MELAS Syndrome

What is MELAS Syndrome?

MELAS Syndrome is a rare genetic disorder that results in stroke and dementia. MELAS stands for Mitochondrial Encephalopathy, Lactic acidosis, and Stroke. The condition begins in childhood between the ages of two and fifteen years and mostly affects the nervous system and muscles.

MELAS syndrome is caused by mutations in the genetic material (DNA) in the mitochondria and is inherited from the mother. An affected mother will pass MELAS syndrome on to all her children but only her daughters will pass the mutation on to their children. The condition was first distinguished by the name MELAS Syndrome in 1984.

MELAS syndrome may be diagnosed using a brain or muscle biopsy. A muscle biopsy will show characteristic ragged red fibers while a brain biopsy will show stroke-like changes. Brain imaging techniques such as magnetic resonance imaging (MRI) may also be used to look for stroke-like lesions and magnetic resonance spectroscopy (MRS) may be used to look for a lactate peak in the brain. The condition affects men and women equally.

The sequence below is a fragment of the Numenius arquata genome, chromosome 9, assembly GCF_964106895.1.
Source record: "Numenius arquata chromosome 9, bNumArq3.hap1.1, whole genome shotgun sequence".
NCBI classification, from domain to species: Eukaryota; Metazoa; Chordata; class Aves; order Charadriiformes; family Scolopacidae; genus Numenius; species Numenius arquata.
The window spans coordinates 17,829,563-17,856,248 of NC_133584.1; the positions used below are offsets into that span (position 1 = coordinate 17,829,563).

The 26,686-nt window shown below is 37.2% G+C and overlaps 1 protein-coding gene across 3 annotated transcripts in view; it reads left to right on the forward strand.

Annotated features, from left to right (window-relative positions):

What are the Symptoms of MELAS Syndrome?

Brain dysfunction (encephalopathy) with headaches and seizures, abnormal thinking (dementia), muscle disease with a build-up of lactic acid in the blood (lactic acidosis), temporary local paralysis, hormonal imbalances, loss of appetite and recurrent vomiting, heart and kidney problems, loss of bowel control, and hearing loss.

How is MELAS Syndrome Treated?

Anti-convulsant drugs are used to control seizures associated with MELAS syndrome, cochlear implants have been used to treat sensorineural deafness, moderate treadmill training may improve aerobic activity and lower resting lactate levels, and the use of oral arginine has been shown to reduce the recurrence of stroke-like episodes when administered during the asymptomatic period.

Last Reviewed:
October 10, 2016
Last Updated:
August 30, 2017